Matt Johnson grew up tinkering with art.
After all, his dad, Alan Johnson, was one of the first art teachers hired at Gibbs High School in 1984 to helm its new Artistically Talented Program. So it made sense for him to enroll in the program in 1988. That same year school officials changed the program name to the Pinellas County Center for the Arts, or PCCA.
He graduated in 1992 and went on to pursue degrees in art and industrial design. He worked for electronics, home goods and cosmetics companies, and now teaches full time at New Jersey's Kean University. Years after high school, Johnson and his classmates still tinker with art.
"We fully use the experience and skills we got from PCCA and adapted it to all sorts of careers," he said.
That much is evident at the Morean Arts Center, at 719 Central Ave., where more than 62 PCCA faculty, students and alumni like Johnson are showing their artwork over the next few weeks. The exhibit ends April 28.
What started out as an idea for a solo show for a retired PCCA instructor snowballed, said Amanda Cooper, an art center curator. Word about the exhibit spread on social media, and the gallery now has 125 pieces of PCCA-related work displayed.
"I don't think there has ever been a show like this, acknowledging the program from outside of it," Cooper said.
The show also is a PR boost for a program that has experienced a dip in enrollment in recent years as Gibbs High has struggled overall with discipline and academic performance.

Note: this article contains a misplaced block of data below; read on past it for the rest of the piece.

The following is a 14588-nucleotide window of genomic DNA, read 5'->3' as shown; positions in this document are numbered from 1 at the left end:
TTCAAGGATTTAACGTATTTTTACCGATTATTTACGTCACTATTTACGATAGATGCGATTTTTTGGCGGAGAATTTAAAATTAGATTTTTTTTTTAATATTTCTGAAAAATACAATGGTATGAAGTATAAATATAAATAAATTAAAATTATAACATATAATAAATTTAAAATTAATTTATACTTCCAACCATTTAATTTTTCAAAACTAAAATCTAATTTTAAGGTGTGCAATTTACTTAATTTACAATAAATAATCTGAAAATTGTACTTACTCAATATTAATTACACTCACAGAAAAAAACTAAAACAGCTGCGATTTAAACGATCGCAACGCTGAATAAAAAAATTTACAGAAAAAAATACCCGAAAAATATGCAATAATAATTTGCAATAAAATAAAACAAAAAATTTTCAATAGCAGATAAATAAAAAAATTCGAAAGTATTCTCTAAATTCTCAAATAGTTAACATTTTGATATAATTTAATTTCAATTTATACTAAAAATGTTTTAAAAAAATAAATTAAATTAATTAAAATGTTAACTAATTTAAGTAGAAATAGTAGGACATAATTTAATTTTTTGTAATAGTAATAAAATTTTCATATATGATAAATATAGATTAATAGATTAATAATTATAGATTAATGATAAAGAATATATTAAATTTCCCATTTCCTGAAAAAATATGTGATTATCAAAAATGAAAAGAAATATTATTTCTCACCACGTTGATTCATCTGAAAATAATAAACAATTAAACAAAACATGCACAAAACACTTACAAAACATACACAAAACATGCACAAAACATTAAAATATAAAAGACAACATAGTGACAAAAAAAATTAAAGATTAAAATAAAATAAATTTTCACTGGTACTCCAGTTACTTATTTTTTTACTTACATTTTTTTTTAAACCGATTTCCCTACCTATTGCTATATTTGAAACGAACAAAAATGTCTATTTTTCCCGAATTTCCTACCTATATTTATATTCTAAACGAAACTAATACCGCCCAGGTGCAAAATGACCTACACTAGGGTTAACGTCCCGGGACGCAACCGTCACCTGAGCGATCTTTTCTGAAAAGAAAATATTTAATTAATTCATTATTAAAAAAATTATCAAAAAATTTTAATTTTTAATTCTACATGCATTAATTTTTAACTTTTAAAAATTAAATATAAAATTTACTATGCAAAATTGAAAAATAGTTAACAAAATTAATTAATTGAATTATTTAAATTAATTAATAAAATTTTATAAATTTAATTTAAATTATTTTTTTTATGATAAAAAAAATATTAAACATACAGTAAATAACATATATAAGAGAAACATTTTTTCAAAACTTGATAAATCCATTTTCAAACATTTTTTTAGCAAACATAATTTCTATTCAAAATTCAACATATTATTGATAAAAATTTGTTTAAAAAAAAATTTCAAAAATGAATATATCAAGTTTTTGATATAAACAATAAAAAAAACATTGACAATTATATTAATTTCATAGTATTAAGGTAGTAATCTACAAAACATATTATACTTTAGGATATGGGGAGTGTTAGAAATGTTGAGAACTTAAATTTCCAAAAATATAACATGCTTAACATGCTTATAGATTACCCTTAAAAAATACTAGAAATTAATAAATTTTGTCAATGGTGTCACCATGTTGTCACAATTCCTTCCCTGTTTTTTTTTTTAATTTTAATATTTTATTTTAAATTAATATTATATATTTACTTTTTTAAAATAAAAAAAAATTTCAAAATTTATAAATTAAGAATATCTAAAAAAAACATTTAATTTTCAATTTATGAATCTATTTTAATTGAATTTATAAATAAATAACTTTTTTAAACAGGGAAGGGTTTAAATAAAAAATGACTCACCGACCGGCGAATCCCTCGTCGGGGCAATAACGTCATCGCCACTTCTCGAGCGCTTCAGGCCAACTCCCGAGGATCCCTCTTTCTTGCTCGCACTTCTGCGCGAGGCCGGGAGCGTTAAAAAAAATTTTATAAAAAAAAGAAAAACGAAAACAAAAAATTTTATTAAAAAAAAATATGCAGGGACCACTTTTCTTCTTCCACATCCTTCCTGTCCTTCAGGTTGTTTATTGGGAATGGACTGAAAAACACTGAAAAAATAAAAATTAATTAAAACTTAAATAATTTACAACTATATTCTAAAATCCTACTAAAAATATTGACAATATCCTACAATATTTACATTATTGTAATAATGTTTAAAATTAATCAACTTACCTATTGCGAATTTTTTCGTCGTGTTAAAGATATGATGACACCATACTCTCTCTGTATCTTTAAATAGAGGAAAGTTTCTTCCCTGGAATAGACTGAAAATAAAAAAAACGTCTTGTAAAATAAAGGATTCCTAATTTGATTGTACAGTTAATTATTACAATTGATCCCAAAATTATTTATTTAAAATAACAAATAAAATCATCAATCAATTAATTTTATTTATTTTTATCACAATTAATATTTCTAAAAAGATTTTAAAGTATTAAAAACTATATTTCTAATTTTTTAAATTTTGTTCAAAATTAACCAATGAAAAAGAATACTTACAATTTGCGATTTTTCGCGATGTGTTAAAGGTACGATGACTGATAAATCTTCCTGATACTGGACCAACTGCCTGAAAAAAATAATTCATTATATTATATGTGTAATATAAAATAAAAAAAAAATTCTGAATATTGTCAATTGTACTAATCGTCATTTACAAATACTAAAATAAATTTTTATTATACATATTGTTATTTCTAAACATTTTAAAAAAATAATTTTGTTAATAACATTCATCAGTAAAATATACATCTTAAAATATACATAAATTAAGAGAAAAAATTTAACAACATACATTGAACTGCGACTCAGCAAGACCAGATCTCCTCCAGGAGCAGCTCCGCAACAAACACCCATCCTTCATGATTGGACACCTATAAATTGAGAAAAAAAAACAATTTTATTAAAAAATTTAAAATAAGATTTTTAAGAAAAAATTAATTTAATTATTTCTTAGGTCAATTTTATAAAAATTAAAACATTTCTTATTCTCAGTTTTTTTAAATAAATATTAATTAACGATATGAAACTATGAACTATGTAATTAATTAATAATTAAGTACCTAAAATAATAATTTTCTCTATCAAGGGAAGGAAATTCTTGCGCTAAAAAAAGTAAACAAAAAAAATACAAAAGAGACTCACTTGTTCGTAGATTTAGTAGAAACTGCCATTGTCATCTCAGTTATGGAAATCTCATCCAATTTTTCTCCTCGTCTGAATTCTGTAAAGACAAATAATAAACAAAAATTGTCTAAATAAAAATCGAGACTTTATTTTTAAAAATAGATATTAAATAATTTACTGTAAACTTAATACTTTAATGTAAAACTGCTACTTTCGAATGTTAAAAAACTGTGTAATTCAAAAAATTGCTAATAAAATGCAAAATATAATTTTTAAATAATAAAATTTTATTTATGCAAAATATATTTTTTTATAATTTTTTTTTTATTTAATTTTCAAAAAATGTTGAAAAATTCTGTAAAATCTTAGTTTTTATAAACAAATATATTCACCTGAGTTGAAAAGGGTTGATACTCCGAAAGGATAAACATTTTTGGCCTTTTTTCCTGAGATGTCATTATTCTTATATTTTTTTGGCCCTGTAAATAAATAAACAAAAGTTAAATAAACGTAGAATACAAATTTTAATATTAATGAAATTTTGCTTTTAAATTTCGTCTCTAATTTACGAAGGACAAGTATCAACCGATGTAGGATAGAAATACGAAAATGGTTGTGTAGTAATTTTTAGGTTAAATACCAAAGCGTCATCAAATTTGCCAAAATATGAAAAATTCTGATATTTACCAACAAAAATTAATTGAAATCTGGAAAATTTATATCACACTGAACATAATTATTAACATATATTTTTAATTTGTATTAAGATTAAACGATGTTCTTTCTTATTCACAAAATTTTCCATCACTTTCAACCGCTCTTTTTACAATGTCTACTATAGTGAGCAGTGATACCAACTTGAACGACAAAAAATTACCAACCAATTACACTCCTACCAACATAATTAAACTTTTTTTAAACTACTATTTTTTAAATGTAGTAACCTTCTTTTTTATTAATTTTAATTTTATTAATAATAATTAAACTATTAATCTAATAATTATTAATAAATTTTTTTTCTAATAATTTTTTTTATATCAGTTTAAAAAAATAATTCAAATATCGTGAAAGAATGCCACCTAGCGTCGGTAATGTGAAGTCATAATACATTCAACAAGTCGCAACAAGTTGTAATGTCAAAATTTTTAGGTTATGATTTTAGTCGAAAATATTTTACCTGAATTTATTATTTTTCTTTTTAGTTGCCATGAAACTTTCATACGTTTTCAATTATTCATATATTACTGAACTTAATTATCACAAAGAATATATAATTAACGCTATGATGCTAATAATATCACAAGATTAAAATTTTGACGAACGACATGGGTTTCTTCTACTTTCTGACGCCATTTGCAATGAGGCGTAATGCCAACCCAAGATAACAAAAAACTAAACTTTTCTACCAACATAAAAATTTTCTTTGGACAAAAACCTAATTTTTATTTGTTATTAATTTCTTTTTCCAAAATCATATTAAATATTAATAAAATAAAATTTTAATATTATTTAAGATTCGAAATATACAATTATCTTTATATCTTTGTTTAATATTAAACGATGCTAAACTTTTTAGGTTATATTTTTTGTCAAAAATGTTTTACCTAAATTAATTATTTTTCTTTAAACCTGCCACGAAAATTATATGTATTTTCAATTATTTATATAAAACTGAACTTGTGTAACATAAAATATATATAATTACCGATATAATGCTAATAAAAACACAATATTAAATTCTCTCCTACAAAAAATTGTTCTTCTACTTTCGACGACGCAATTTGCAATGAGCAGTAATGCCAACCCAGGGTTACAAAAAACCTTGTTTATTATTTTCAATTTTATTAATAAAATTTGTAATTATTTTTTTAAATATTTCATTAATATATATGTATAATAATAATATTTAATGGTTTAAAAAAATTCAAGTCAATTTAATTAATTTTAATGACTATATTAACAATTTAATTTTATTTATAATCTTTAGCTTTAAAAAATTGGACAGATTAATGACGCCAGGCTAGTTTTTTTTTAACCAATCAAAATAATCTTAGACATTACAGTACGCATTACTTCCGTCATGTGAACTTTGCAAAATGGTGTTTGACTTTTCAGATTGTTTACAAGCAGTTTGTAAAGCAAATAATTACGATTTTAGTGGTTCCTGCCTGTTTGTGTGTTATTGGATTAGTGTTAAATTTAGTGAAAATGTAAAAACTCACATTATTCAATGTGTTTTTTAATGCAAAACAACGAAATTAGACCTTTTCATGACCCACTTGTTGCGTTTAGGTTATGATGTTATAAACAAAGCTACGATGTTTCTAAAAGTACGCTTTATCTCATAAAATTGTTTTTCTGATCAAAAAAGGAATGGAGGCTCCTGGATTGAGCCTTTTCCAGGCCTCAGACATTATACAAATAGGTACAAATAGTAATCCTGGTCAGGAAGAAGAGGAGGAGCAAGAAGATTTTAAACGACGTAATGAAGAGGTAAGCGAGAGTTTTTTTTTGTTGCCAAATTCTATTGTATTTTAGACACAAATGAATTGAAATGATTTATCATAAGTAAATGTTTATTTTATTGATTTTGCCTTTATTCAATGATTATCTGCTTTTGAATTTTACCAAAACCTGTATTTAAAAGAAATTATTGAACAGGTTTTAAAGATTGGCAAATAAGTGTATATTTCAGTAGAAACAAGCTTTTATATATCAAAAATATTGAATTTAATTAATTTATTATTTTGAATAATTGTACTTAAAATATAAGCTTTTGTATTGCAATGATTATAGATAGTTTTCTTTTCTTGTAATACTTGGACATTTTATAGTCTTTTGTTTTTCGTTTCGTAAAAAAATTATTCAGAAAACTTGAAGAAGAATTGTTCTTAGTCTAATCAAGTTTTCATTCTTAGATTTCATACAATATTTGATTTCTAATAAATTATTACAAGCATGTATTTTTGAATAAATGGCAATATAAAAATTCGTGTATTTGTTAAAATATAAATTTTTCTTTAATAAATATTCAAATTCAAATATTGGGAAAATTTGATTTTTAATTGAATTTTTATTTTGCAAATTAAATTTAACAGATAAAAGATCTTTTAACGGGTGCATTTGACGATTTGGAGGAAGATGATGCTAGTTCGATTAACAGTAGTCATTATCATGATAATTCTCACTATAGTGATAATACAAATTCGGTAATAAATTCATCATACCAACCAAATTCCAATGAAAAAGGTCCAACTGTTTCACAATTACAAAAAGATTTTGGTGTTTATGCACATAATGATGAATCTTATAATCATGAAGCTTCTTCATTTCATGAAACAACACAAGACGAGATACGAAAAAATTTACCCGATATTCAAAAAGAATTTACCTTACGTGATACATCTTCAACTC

The program has space for 500 students, said Yoko Nogami, who chairs the visual arts department at PCCA, which also includes music, theater and dance studies. Roughly 450 students are enrolled.
"Things do happen at the traditional side," Nogami said, referring to the student body at the school that is not part of PCCA. "So when there is bad press, prospective parents get worried. The hard part about it is, we have been here this long together. Nothing has really changed."
In an era of tight school budgets and a greater push for students to enter science, technology, engineering and math fields, programs like PCCA have struggled to convince parents that art education is still relevant.
"It's a challenge to convince parents that arts education is a good opportunity for their children," said Matt Johnson.
Many PCCA alumni have gone on to pursue careers in architecture, medicine, design, video game design and teaching, according to information provided by Cooper. One former student opened a gallery, and many others produce artwork and exhibit around the United States..
"Many of us have gone off and work in applied arts. . . . A lot of parents who aren't involved in arts have this idea of starving artists, that artists are flaky and can't maintain their lifestyles," Johnson said. "This is a show of students who are successful, and here are some of their stories."